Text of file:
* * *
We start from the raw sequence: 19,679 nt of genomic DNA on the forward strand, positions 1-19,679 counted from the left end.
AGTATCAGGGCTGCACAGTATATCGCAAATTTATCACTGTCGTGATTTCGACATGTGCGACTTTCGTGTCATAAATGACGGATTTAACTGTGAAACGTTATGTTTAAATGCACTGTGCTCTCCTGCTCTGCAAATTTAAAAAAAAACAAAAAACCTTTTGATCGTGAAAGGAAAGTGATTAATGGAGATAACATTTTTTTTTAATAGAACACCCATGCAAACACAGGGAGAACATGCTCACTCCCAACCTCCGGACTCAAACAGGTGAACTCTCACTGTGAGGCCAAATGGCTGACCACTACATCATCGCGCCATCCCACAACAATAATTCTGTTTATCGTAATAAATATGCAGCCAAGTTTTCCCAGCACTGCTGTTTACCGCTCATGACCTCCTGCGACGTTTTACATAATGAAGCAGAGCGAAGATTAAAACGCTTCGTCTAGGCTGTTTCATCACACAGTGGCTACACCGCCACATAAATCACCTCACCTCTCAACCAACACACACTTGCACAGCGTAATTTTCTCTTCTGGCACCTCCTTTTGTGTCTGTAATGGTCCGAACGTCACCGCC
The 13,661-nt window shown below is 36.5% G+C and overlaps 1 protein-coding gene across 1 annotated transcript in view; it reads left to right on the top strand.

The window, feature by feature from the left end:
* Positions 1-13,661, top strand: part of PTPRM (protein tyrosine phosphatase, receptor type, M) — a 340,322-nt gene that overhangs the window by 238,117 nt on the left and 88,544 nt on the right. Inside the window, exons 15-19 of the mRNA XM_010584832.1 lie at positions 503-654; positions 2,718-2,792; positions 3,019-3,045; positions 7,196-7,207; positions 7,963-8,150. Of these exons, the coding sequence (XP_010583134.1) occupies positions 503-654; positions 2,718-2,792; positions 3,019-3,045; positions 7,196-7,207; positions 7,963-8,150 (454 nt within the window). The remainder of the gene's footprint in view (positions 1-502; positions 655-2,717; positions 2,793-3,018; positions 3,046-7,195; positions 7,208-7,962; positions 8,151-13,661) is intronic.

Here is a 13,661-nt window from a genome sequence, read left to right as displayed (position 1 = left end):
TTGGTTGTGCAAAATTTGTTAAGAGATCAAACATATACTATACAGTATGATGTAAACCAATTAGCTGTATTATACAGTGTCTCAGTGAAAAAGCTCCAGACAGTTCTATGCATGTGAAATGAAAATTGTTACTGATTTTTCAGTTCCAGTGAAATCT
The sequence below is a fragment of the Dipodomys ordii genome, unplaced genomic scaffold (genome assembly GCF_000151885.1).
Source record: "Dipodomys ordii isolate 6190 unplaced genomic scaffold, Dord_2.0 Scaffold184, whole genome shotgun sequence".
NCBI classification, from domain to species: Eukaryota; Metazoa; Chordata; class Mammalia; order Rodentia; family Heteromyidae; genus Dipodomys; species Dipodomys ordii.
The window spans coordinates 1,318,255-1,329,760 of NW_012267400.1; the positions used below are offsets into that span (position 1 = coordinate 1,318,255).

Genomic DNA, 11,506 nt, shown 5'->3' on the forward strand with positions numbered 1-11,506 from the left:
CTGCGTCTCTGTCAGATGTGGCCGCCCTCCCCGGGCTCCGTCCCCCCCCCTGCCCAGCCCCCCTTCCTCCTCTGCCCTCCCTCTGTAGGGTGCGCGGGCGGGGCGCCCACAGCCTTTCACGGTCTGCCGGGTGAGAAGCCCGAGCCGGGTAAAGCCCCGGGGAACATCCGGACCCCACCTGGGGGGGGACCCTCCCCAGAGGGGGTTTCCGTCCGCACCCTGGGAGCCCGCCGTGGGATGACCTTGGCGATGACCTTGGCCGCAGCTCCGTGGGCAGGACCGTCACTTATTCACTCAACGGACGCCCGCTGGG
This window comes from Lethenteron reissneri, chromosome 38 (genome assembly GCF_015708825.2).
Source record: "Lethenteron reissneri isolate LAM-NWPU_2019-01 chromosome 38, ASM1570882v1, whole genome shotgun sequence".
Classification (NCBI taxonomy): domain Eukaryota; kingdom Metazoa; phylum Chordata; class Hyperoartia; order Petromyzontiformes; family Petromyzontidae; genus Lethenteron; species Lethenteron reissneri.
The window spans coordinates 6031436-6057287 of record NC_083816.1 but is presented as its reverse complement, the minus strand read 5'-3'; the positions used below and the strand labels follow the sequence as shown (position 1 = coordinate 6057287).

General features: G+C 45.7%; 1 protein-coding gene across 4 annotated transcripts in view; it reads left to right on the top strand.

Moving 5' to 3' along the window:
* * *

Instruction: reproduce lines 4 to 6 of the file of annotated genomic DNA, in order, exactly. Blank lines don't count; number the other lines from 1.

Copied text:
The window, feature by feature from the left end:
* Positions 1-13,661, top strand: part of PTPRM (protein tyrosine phosphatase, receptor type, M) — a 340,322-nt gene that overhangs the window by 238,117 nt on the left and 88,544 nt on the right. Inside the window, exons 15-19 of the mRNA XM_010584832.1 lie at positions 503-654; positions 2,718-2,792; positions 3,019-3,045; positions 7,196-7,207; positions 7,963-8,150. Of these exons, the coding sequence (XP_010583134.1) occupies positions 503-654; positions 2,718-2,792; positions 3,019-3,045; positions 7,196-7,207; positions 7,963-8,150 (454 nt within the window). The remainder of the gene's footprint in view (positions 1-502; positions 655-2,717; positions 2,793-3,018; positions 3,046-7,195; positions 7,208-7,962; positions 8,151-13,661) is intronic.

Here is a 13,661-nt window from a genome sequence, read left to right as displayed (position 1 = left end):